For Pakistan, the West Remains a Scapegoat

by Dhruva Jaishankar
Wednesday, 6 October 2010

WASHINGTON — In recent days, the world’s attention has turned once again to the terrorist threat emanating from Pakistan. Last week, the American and British governments issued heightened travel alerts for continental Europe following revelations of an extremist plot hatched in Waziristan. The operationalization of this plot, which reportedly involved coordinated raids on European cities in the vein of the 2008 Mumbai attacks, resulted in a dramatic increase in U.S. drone strikes in northwestern Pakistan over the past month. On Monday, one such attack killed several German militants training in Pakistan’s tribal regions. Also last week, a cross-border strike by NATO forces resulted in three Pakistani military deaths and the subsequent closure by Pakistan of vital supply routes to Afghanistan. This was followed by multiple militant raids on depots in Pakistan and the destruction of fuel and other supplies intended for NATO forces.  And on Wednesday, the Wall Street Journal reported the presence of a critical White House assessment that bluntly accused Pakistan of being unwilling to take action against militants on its soil.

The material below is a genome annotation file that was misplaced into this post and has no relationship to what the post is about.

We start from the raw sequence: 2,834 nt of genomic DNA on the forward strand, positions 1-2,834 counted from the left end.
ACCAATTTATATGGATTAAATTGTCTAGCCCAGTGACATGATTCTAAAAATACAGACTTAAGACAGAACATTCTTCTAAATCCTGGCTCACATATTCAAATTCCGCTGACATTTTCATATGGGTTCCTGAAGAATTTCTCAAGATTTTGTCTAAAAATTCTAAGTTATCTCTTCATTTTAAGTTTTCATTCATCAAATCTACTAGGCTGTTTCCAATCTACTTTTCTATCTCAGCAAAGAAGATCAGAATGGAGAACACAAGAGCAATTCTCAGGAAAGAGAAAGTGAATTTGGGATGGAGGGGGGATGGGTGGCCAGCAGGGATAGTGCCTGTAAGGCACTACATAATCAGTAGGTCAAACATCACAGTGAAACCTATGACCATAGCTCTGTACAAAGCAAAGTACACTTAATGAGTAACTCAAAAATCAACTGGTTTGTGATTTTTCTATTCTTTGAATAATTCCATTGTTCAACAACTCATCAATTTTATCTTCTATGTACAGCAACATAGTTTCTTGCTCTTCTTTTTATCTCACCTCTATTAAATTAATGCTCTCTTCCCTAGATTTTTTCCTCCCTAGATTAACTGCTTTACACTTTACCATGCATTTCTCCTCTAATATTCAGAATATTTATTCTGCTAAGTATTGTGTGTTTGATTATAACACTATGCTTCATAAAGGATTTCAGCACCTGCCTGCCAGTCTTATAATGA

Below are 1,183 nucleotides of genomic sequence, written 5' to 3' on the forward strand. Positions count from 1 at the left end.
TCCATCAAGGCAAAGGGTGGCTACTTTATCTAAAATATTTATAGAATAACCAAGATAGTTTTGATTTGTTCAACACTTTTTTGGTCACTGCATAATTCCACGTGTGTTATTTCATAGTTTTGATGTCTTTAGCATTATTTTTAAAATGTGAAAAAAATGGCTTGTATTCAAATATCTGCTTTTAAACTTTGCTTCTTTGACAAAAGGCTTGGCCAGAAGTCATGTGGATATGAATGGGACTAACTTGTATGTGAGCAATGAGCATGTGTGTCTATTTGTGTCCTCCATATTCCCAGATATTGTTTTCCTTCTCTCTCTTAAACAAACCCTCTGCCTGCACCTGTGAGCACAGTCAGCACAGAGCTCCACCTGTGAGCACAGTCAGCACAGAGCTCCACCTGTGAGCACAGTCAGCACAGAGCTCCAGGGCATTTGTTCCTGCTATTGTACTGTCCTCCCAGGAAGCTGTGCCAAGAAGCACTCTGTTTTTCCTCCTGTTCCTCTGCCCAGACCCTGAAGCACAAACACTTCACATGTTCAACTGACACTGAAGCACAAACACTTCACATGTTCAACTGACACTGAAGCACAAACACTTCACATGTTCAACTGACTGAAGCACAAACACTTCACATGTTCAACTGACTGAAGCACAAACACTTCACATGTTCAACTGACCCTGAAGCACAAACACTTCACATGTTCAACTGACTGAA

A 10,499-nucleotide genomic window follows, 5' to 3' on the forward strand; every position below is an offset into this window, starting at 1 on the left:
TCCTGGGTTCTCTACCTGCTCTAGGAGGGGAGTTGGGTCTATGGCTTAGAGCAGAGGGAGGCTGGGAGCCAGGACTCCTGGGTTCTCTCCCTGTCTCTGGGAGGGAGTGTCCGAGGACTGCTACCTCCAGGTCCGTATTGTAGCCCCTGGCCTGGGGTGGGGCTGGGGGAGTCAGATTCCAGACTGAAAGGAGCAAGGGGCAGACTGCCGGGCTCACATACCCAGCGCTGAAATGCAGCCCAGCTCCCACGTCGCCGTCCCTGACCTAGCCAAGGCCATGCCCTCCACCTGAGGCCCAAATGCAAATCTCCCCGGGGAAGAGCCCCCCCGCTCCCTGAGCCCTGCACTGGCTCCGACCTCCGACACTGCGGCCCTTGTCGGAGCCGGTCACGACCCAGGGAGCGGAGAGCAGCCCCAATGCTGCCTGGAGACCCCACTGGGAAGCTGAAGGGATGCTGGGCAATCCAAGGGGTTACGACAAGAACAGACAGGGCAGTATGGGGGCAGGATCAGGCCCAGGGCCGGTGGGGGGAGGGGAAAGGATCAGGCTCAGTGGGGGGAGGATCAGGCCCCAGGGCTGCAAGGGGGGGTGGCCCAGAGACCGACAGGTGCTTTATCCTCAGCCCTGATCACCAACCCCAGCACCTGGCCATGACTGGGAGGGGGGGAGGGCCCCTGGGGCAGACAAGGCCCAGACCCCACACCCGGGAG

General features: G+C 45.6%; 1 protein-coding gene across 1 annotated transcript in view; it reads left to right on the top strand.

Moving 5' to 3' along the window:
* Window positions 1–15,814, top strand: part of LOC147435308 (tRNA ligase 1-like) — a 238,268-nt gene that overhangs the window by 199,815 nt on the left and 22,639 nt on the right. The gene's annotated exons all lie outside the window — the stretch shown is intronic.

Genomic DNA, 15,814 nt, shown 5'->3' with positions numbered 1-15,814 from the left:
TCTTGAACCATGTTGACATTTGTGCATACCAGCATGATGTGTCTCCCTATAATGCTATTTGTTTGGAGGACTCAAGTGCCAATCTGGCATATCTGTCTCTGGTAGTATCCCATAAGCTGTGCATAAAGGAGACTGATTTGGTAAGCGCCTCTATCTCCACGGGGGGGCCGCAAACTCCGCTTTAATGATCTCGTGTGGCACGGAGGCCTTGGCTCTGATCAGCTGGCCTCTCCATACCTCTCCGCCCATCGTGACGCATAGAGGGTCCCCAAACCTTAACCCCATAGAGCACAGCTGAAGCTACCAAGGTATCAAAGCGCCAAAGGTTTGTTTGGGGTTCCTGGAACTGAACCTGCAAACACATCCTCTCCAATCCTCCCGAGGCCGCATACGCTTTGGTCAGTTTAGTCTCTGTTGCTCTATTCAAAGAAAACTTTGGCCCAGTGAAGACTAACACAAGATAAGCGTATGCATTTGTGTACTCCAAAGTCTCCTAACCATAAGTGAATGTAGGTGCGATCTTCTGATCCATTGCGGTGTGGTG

The centrality of Pakistan has long been acknowledged by members of the counterterrorism community in the West. But Pakistan’s approach to the festering terror threat at home — alternatively defensive and lackadaisical — has, due to the incapability or unwillingness of its government and security forces to take further action, ultimately been ineffective. For several reasons, the international community has demonstrated a high level of tolerance for Pakistan’s apparent ambivalence. As underscored by the recent standoff, the United States and NATO remain dependent on Pakistan as a conduit for supplies to Afghanistan. The United States also lacks an adequate intelligence infrastructure in northwestern Pakistan and consequently relies on Pakistani agencies for their support. Additionally, Pakistan’s nuclear weapons — and the risks they pose both in terms of proliferation and escalation — further limit the leverage of the United States and its partners.

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